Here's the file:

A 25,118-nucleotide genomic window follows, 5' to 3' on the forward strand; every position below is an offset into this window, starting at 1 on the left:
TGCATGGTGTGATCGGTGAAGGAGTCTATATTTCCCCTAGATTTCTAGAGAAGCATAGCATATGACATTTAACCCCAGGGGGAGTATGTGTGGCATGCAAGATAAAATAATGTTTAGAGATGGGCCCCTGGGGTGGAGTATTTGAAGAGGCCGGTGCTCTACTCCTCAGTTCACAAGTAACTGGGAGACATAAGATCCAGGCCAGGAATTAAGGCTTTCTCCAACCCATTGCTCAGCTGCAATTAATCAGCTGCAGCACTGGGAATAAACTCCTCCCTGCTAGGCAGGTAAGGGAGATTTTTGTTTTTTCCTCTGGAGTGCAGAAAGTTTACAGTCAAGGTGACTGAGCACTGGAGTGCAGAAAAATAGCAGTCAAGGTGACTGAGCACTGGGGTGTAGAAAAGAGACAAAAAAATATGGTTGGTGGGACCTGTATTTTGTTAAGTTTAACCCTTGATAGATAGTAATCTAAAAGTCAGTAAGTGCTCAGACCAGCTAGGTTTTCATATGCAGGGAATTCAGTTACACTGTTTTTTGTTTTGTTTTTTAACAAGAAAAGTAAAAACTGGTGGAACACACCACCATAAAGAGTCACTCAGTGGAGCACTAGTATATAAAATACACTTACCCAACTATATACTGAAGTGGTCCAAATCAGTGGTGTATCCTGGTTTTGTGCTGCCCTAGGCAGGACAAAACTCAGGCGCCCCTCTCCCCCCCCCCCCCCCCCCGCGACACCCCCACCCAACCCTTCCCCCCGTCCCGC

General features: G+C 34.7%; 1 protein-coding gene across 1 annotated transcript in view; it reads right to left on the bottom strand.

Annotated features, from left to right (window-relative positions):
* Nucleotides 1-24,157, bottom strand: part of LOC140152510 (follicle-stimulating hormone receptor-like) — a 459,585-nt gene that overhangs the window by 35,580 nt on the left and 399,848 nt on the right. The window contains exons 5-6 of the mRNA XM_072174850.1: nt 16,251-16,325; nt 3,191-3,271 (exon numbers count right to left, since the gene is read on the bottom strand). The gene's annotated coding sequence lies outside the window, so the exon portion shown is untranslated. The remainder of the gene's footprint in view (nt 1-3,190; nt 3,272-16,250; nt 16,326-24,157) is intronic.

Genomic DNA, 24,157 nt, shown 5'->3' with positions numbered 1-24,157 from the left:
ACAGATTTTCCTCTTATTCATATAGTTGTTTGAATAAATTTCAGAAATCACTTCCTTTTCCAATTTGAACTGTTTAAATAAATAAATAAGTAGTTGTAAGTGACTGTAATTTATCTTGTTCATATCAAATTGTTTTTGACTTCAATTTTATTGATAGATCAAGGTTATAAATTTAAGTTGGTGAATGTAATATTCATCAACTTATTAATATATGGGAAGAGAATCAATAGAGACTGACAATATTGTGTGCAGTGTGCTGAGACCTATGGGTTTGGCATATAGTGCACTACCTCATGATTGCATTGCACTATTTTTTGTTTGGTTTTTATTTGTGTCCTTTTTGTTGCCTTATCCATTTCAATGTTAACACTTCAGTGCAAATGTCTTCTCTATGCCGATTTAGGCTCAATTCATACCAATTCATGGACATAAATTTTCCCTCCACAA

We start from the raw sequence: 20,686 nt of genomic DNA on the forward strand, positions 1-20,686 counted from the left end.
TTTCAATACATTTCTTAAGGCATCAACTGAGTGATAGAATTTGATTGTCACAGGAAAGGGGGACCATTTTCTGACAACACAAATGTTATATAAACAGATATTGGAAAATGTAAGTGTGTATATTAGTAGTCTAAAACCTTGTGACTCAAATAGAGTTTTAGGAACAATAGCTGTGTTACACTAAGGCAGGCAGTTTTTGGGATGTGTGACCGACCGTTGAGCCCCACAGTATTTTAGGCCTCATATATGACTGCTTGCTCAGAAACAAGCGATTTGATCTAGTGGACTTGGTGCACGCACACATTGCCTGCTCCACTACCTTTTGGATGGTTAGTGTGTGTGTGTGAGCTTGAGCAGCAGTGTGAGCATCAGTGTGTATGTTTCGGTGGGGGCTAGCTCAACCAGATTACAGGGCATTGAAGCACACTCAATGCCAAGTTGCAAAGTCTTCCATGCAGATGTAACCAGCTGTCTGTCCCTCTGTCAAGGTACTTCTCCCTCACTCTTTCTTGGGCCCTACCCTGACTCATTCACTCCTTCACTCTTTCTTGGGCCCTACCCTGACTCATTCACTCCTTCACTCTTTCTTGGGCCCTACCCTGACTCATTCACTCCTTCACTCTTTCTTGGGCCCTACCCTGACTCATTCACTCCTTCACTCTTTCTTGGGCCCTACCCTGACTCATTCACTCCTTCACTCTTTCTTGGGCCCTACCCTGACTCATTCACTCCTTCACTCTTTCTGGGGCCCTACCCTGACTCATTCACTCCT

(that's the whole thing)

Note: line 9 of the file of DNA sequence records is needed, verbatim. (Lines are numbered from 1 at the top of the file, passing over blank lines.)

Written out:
TTTCAATACATTTCTTAAGGCATCAACTGAGTGATAGAATTTGATTGTCACAGGAAAGGGGGACCATTTTCTGACAACACAAATGTTATATAAACAGATATTGGAAAATGTAAGTGTGTATATTAGTAGTCTAAAACCTTGTGACTCAAATAGAGTTTTAGGAACAATAGCTGTGTTACACTAAGGCAGGCAGTTTTTGGGATGTGTGACCGACCGTTGAGCCCCACAGTATTTTAGGCCTCATATATGACTGCTTGCTCAGAAACAAGCGATTTGATCTAGTGGACTTGGTGCACGCACACATTGCCTGCTCCACTACCTTTTGGATGGTTAGTGTGTGTGTGTGAGCTTGAGCAGCAGTGTGAGCATCAGTGTGTATGTTTCGGTGGGGGCTAGCTCAACCAGATTACAGGGCATTGAAGCACACTCAATGCCAAGTTGCAAAGTCTTCCATGCAGATGTAACCAGCTGTCTGTCCCTCTGTCAAGGTACTTCTCCCTCACTCTTTCTTGGGCCCTACCCTGACTCATTCACTCCTTCACTCTTTCTTGGGCCCTACCCTGACTCATTCACTCCTTCACTCTTTCTTGGGCCCTACCCTGACTCATTCACTCCTTCACTCTTTCTTGGGCCCTACCCTGACTCATTCACTCCTTCACTCTTTCTTGGGCCCTACCCTGACTCATTCACTCCTTCACTCTTTCTTGGGCCCTACCCTGACTCATTCACTCCTTCACTCTTTCTGGGGCCCTACCCTGACTCATTCACTCCT